You are working an evening shift in The Deuce when your next patient is roomed—a 53-year-old African American woman whose chief complaint is elevated blood pressure. She tells you that she was at CVS shopping for some Herbal Essences shampoo and
conditioner when she was unable to find her favorite variety, Passion Flower and Rice
Milk. Dejected, she decided to soothe her sorrows by taking a ride on the blood pressure machine. Much to her horror, the machine spits out a result of 205/110. She says she called her doctor’s exchange in a panic and was advised, “For the love of God, woman, go immediately to the nearest Emergency Department or you gon’ die!”
She immediately left the store, drove to the hospital, and waited the 4 hours in the waiting room to see you. She reports no other symptoms beyond the disappointment of the local CVS not carrying her favorite hair products—no chest pain, shortness of breath, headache, dizziness, weakness, or change in urinary habits. Her blood pressure in the room is 185/95. You offer your condolences regarding her smelling like a truck stop bathroom instead of sweet, sweet passion flower and rice milk, and walk back to the computer to place orders for “screening labs” and to type your note.
However, before you even click the mouse you begin to wonder—is there utility in
ordering tests? Should I try to lower her blood pressure now? Should I write a
prescription for her to take at home? Should I do nothing and just have her follow up with her primary doctor? You find a previous Wash U Journal Club synopsis, but the included studies are almost 10 years old now and you wonder what has been published on the topic since then, prompting your own literature search.
Population: Patients presenting to the emergency department (ED) with severely elevated BP and no signs or symptoms concerning for end-organ damage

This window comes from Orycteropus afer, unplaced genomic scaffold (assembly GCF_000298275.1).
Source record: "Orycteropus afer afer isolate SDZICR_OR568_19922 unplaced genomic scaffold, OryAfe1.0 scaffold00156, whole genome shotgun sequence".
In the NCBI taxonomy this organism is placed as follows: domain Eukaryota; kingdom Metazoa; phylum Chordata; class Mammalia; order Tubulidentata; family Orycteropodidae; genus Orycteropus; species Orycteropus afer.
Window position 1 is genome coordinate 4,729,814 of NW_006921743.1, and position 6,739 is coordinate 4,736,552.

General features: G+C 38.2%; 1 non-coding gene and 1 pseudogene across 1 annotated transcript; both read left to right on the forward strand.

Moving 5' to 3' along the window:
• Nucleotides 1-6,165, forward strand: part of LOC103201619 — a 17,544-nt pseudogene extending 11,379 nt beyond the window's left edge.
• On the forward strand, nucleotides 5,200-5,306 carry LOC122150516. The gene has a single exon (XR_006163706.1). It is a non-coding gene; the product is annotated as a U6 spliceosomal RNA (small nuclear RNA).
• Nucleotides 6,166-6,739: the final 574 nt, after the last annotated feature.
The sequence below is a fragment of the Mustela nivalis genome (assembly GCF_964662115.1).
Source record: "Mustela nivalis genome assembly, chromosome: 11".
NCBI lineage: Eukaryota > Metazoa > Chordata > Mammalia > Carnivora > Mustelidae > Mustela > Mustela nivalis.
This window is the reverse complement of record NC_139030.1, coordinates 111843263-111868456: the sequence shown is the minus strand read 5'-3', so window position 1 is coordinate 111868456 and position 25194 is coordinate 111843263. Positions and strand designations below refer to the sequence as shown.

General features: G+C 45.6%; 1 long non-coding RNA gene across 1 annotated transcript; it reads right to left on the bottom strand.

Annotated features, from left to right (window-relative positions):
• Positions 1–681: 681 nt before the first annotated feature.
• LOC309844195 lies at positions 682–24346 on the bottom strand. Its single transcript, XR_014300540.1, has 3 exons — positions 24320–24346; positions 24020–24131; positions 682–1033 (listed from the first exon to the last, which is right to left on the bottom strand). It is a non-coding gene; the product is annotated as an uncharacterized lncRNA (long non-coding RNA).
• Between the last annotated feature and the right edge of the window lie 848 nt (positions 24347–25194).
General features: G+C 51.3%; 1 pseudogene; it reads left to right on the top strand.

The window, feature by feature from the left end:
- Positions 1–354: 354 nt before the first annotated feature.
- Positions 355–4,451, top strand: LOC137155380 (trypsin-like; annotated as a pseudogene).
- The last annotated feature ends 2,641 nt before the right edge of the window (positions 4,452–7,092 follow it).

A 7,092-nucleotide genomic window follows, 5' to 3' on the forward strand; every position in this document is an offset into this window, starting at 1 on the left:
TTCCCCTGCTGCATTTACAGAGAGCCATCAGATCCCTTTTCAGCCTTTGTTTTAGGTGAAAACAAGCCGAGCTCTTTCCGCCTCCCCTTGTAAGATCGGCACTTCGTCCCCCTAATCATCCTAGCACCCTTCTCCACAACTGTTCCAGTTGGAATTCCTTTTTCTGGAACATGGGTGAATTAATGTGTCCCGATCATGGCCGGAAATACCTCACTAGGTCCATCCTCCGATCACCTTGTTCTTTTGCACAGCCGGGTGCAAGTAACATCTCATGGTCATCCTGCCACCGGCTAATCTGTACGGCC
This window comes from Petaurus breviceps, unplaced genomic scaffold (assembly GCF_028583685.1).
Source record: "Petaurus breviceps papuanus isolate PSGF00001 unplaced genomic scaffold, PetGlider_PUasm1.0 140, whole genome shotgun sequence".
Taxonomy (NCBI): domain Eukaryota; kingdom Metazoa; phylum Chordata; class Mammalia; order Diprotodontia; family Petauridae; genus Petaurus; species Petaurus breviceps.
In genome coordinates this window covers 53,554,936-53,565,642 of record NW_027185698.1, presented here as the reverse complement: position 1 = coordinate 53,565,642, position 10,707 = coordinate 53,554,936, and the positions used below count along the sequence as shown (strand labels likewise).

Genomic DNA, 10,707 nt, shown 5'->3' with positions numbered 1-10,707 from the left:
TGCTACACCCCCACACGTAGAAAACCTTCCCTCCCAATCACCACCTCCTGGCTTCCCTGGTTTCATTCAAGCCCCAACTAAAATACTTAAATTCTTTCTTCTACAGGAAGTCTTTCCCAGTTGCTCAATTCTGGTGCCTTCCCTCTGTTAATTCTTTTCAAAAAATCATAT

Intervention: Laboratory testing, electrocardiogram (ECG), chest x-ray, rapid reduction blood pressure, initiation of antihypertensive agents upon discharge
Comparison: Outpatient referral for evaluation and initiation of antihypertensive therapy
Outcome: Sroke, MI, renal failure, dialysis, death
PudMed was searched for articles publised between 1/1/2010 to 3/13/2019 (i.e. since the previous journal club) using the terms (hypertens* OR elevated blood pressure) AND “emergency department”. (https://tinyurl.com/y4d3nmlj). This strategy yielded articles from which the four most relevant articles were chosen.
Article 1: Levy P, Ye H, Compton S, Zalenski R, Byrnes T, Flack JM, Welch R.
Subclinical hypertensive heart disease in black patients with elevated blood
pressure in an inner-city emergency department. Ann Emerg Med. 2012 Oct;60(4):
467-74. ANSWER KEY
Article 2: Wolf SJ, Lo B, Shih RD, Smith MD, Fesmire FM; American College of
Emergency Physicians Clinical Policies Committee. Clinical policy: critical issues in the evaluation and management of adult patients in the emergency department with asymptomatic elevated blood pressure. Ann Emerg Med. 2013 Jul;62(1):59-68. ANSWER KEY
Article 3: Masood S, Austin PC, Atzema CL. A Population-Based Analysis of
Outcomes in Patients With a Primary Diagnosis of Hypertension in the Emergency
Department. Ann Emerg Med. 2016 Sep;68(3):258-267. ANSWER KEY
Article 4: Patel KK, Young L, Howell EH, Hu B, Rutecki G, Thomas G, Rothberg MB.
Characteristics and Outcomes of Patients Presenting With Hypertensive Urgency in
the Ofhice Setting. JAMA Intern Med. 2016 Jul 1;176(7):981-8. ANSWER KEY
Hypertension, which affects nearly one in three Americans, represents not only a
significant public health burden, but also places a significant burden on emergency
departments. In the US, the number of ED visits for hypertension doubled between
2006 and 2013, rising from 170,340 visits (1820 per million adult ED visits overall)
to 496,894 visits (4610 per million), with hypertensive emergency representing just
over a third of these visits.
The risks of hypertension, both treated and untreated, include long-term and acute